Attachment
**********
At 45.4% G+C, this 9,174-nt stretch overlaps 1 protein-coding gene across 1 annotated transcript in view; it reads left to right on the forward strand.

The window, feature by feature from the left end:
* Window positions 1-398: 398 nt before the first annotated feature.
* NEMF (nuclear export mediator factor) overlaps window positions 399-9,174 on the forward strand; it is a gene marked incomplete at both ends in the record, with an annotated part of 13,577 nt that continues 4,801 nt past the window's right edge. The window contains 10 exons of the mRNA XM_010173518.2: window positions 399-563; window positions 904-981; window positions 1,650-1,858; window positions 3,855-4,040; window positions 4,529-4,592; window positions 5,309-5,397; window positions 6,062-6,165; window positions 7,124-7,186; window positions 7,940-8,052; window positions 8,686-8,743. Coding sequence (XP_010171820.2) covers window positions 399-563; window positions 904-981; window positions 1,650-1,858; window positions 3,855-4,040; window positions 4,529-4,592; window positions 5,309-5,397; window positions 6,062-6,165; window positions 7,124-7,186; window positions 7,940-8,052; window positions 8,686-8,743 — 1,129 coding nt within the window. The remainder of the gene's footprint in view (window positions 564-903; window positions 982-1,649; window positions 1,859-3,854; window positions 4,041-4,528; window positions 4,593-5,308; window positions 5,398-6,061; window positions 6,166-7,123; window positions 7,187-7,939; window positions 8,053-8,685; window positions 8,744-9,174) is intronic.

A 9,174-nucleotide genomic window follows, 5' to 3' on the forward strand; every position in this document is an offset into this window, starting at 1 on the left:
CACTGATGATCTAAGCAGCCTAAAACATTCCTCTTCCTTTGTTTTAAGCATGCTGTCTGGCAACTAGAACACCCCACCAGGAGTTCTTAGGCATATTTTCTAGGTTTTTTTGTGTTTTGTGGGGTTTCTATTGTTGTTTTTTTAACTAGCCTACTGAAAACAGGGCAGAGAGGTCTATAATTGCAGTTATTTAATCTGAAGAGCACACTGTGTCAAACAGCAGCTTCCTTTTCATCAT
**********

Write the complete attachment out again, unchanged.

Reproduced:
At 45.4% G+C, this 9,174-nt stretch overlaps 1 protein-coding gene across 1 annotated transcript in view; it reads left to right on the forward strand.

The window, feature by feature from the left end:
* Window positions 1-398: 398 nt before the first annotated feature.
* NEMF (nuclear export mediator factor) overlaps window positions 399-9,174 on the forward strand; it is a gene marked incomplete at both ends in the record, with an annotated part of 13,577 nt that continues 4,801 nt past the window's right edge. The window contains 10 exons of the mRNA XM_010173518.2: window positions 399-563; window positions 904-981; window positions 1,650-1,858; window positions 3,855-4,040; window positions 4,529-4,592; window positions 5,309-5,397; window positions 6,062-6,165; window positions 7,124-7,186; window positions 7,940-8,052; window positions 8,686-8,743. Coding sequence (XP_010171820.2) covers window positions 399-563; window positions 904-981; window positions 1,650-1,858; window positions 3,855-4,040; window positions 4,529-4,592; window positions 5,309-5,397; window positions 6,062-6,165; window positions 7,124-7,186; window positions 7,940-8,052; window positions 8,686-8,743 — 1,129 coding nt within the window. The remainder of the gene's footprint in view (window positions 564-903; window positions 982-1,649; window positions 1,859-3,854; window positions 4,041-4,528; window positions 4,593-5,308; window positions 5,398-6,061; window positions 6,166-7,123; window positions 7,187-7,939; window positions 8,053-8,685; window positions 8,744-9,174) is intronic.

A 9,174-nucleotide genomic window follows, 5' to 3' on the forward strand; every position in this document is an offset into this window, starting at 1 on the left:
CACTGATGATCTAAGCAGCCTAAAACATTCCTCTTCCTTTGTTTTAAGCATGCTGTCTGGCAACTAGAACACCCCACCAGGAGTTCTTAGGCATATTTTCTAGGTTTTTTTGTGTTTTGTGGGGTTTCTATTGTTGTTTTTTTAACTAGCCTACTGAAAACAGGGCAGAGAGGTCTATAATTGCAGTTATTTAATCTGAAGAGCACACTGTGTCAAACAGCAGCTTCCTTTTCATCAT